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    Synovial biopsy

    Biopsy - synovial membrane

    A synovial biopsy is the removal of a piece of tissue lining a joint for examination. The tissue is called the synovial membrane.

    How the Test is Performed

    The test is done in the operating room during anarthroscopy.

    The health care provider will inject a numbing medicine (local anesthetic) into the area. An instrument called a trocar is inserted into the joint space. This tool helps push fluid in and out of the area. A biopsy grasper is inserted through the trocar and turned to cut out a tissue segment.

    The tools are removed.A bandage is applied.

    How to Prepare for the Test

    Tell your health care provider:

    • If you are pregnant
    • If you ever had a problem with anesthesia
    • If you have any drug allergies
    • If you have bleeding problems
    • What medications you are taking (including any herbal medicines and supplements)

    How the Test Will Feel

    With the local anesthetic, you will feel a prick and a burning sensation. As the trocar is inserted, there will be some discomfort.

    Why the Test is Performed

    Synovial biopsy helps diagnose gout, bacterial infections, or other infections. It can be used to diagnosecertain autoimmune disorders, like rheumatoid arthritis.

    Normal Results

    The synovial membrane structure is normal.

    What Abnormal Results Mean

    Synovial biopsy may identify the following conditions:

    • Coccidioidomycosis (a fungal infection)
    • Fungal arthritis
    • Gout
    • Hemochromatosis (abnormal accumulation of iron deposits)
    • Tuberculosis
    • Synovial cancer

    The test may help diagnose rheumatoid arthritis, lupus, and other autoimmune diseases.

    Risks

    There is a very slight chance of infection and bleeding. Rarely, there is a chance of the needle striking a nerve or blood vessel.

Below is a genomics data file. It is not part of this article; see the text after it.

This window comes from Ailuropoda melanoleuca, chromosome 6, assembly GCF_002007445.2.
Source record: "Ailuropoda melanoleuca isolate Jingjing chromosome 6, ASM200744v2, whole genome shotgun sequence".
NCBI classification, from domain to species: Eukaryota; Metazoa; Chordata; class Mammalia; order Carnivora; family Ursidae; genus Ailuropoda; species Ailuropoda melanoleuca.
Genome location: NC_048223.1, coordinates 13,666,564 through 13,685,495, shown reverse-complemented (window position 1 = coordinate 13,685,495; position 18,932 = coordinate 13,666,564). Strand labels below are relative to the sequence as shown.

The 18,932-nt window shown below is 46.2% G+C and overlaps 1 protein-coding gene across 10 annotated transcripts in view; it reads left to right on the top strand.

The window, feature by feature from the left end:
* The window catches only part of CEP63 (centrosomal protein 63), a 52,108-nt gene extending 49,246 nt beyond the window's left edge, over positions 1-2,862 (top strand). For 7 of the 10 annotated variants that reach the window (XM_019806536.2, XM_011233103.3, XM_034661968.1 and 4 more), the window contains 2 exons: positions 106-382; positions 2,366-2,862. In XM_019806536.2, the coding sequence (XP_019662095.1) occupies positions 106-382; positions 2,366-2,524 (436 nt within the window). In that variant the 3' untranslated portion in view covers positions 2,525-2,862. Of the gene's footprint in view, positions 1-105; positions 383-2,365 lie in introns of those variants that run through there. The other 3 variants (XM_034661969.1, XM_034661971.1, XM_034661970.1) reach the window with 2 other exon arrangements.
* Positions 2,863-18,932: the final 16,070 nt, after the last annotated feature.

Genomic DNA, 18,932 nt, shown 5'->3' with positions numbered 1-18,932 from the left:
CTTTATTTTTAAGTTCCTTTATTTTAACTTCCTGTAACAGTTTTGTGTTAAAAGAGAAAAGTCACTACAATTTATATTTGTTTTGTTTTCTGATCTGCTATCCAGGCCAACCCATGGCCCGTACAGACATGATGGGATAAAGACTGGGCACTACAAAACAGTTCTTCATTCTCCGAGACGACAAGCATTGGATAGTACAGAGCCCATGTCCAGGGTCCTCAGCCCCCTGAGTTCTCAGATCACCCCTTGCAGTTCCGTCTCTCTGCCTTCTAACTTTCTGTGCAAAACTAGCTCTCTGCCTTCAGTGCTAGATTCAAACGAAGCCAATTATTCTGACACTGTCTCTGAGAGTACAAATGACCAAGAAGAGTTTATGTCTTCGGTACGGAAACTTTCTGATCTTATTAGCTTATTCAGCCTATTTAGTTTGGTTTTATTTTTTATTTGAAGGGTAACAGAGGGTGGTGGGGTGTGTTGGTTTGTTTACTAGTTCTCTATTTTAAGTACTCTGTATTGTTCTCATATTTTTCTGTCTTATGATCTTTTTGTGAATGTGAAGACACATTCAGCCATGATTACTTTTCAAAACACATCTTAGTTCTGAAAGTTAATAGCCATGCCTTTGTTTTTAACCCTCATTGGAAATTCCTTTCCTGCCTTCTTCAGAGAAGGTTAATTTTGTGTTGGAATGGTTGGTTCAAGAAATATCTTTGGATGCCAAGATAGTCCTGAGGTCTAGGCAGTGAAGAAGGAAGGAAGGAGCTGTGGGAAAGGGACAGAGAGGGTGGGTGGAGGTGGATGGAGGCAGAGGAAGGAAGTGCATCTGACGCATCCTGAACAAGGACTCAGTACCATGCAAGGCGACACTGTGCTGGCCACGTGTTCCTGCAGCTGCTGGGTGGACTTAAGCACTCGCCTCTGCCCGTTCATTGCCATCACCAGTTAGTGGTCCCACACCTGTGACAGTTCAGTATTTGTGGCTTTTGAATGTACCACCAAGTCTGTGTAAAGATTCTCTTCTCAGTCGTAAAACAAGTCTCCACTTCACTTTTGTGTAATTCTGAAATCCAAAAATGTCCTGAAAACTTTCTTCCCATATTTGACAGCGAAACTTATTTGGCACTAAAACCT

Considerations

    You will need to keep the wound clean and dry until your doctor or nurse says it is okay to get it wet.

    References

    El-Gabalawy HS. Synovial fluid analysis, synovial biopsy, and synovial pathology. In: Firestein GS, Budd RC, Harris ED Jr., et al, eds. Kelley's Textbook of Rheumatology. 8th ed. Philadelphia, Pa: Saunders Elsevier;2008:chap 48.

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    • Synovial biopsy

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      • Synovial biopsy

        illustration

      A Closer Look

        Self Care

          Tests for Synovial biopsy

          Review Date: 8/11/2012

          Reviewed By: Linda J. Vorvick, MD, MEDEX Northwest Division of Physician Assistant Studies, University of Washington School of Medicine; and C. Benjamin Ma, MD, Assistant Professor, Chief, Sports Medicine and Shoulder Service, UCSF Department of Orthopaedic Surgery. Also reviewed by David Zieve, MD, MHA, Medical Director, A.D.A.M., Inc.

          The information provided herein should not be used during any medical emergency or for the diagnosis or treatment of any medical condition. A licensed medical professional should be consulted for diagnosis and treatment of any and all medical conditions. Links to other sites are provided for information only -- they do not constitute endorsements of those other sites. © 1997- A.D.A.M., Inc. Any duplication or distribution of the information contained herein is strictly prohibited.
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          St. Luke's Hospital - 232 South Woods Mill Road - Chesterfield, MO 63017 Main Number: 314-434-1500 Emergency Dept: 314-205-6990 Patient Billing: 888-924-9200
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